American democracy is at a watershed. The so-called “social contract” governing American politics since 1945 has broken down. Although the talk of a “Republican Revolution” is surely hyperbolic, the conservative Republican agenda has significant political momentum, and it seeks to effect a serious transformation of the infrastructure of postwar liberal democracy—a drastic retrenchment of federal social policy, a reduction of the fiscal and policy resources of the federal government, and a devolution of political power to state and local governments. The conservative vision rests on a rhetoric of pseudodemocratic populism that counterposes a mythic America to an unsavory cast of characters—variously called “liberal elites,” “the Washington establishment,” and “the counterculture”—who are purported to rule America and to be responsible for the corruption of its economy and its soul. It is no exaggeration to say that this vision represents a repudiation of the spirit of progressive social reform that has prevailed in the United States for the past century.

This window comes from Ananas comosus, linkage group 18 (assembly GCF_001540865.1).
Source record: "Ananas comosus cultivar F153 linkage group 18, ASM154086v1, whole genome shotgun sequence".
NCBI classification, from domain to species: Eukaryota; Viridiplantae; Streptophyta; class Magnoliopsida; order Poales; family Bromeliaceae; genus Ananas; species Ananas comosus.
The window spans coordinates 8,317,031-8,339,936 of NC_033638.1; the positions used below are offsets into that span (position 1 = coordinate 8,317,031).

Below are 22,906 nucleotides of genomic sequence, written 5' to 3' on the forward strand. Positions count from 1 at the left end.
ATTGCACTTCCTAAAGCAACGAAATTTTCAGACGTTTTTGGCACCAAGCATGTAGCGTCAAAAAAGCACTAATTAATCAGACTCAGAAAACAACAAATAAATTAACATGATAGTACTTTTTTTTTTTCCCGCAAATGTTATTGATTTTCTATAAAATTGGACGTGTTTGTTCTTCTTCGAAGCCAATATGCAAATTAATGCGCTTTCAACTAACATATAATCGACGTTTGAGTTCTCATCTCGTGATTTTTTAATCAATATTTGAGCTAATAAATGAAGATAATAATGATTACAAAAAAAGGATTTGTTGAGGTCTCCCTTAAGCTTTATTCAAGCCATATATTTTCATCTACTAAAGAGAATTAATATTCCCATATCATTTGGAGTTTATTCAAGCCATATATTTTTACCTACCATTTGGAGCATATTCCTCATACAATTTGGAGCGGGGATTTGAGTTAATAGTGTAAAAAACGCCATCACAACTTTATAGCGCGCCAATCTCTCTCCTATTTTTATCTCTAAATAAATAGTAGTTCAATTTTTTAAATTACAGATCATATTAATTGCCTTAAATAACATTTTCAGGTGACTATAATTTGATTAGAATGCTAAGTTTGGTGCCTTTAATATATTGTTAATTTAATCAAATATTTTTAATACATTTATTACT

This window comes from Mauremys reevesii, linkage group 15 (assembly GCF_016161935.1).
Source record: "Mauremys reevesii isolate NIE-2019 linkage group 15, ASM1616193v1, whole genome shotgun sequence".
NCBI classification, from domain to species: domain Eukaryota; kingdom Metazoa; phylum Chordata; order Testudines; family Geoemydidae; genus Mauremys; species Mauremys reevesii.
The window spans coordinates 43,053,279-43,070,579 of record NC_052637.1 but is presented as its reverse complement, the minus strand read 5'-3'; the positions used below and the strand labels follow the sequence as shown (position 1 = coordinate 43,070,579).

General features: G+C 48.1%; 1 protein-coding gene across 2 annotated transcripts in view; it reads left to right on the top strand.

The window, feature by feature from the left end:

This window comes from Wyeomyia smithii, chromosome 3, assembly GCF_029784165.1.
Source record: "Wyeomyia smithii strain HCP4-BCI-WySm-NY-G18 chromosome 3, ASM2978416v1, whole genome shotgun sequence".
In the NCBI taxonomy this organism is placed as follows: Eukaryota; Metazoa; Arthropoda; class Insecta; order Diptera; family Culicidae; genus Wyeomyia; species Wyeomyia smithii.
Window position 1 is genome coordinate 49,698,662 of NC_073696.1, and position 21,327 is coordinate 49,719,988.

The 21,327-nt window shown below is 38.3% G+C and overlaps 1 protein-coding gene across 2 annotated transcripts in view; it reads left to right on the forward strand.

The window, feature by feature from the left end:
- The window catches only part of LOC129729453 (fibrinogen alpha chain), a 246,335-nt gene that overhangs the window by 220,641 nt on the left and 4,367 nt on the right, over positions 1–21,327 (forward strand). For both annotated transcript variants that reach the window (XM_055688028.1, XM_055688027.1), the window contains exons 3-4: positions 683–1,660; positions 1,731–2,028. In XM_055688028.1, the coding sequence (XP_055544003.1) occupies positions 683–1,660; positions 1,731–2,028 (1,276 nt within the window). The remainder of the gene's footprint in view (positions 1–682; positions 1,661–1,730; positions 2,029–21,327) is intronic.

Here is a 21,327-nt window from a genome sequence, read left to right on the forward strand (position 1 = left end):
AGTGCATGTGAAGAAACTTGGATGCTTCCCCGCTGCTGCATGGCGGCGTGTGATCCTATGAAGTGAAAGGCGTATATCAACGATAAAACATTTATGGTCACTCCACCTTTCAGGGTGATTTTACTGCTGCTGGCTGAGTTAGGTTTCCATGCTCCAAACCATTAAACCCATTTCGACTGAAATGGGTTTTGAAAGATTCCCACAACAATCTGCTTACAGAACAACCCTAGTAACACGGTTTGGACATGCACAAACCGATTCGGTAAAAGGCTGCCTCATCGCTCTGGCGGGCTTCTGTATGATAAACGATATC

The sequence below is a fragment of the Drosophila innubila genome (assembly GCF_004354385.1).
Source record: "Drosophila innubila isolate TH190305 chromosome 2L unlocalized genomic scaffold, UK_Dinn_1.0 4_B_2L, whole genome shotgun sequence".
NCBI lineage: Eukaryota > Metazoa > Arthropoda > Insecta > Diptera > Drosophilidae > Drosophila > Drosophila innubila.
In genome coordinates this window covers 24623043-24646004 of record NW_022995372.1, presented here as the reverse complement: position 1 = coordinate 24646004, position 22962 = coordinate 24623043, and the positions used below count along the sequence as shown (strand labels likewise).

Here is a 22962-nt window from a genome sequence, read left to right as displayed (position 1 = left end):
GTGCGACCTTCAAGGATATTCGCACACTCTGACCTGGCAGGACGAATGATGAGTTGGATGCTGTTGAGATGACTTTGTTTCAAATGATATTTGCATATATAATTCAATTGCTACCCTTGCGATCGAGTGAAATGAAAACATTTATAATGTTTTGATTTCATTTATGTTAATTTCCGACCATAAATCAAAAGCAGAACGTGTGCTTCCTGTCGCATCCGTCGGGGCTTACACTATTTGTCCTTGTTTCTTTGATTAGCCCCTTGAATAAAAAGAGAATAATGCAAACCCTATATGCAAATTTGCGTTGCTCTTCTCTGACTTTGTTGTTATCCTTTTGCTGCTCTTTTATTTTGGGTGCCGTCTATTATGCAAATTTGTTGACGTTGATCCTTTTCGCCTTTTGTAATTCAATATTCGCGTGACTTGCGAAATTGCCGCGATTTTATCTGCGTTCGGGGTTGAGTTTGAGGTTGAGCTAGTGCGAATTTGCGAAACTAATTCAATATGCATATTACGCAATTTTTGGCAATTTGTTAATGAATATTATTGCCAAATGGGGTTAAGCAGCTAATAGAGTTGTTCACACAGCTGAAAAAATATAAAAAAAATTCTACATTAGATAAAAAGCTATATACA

This assault on liberal politics is the surface expression of deeper difficulties confronting American liberal democracy. Our party system is in disrepute, and public faith in and engagement with the political system has plummeted. American political culture is fractured along racial lines and riven by “culture wars” that have badly damaged the social consensus on which postwar liberalism rested, and these fractures have helped to fuel the emergence of a potent, if small, movement of right-wing extremists. Accompanying the growth of alienation and resentment is a breakdown of the conditions of economic growth that helped to sustain postwar liberalism. New forms of global investment have created a “lean and mean” economy in which relatively secure and high-paying employment increasingly has given way to insecure low-wage jobs. The real wage of the average American worker has stagnated, and inequalities in the distribution of income and wealth have grown.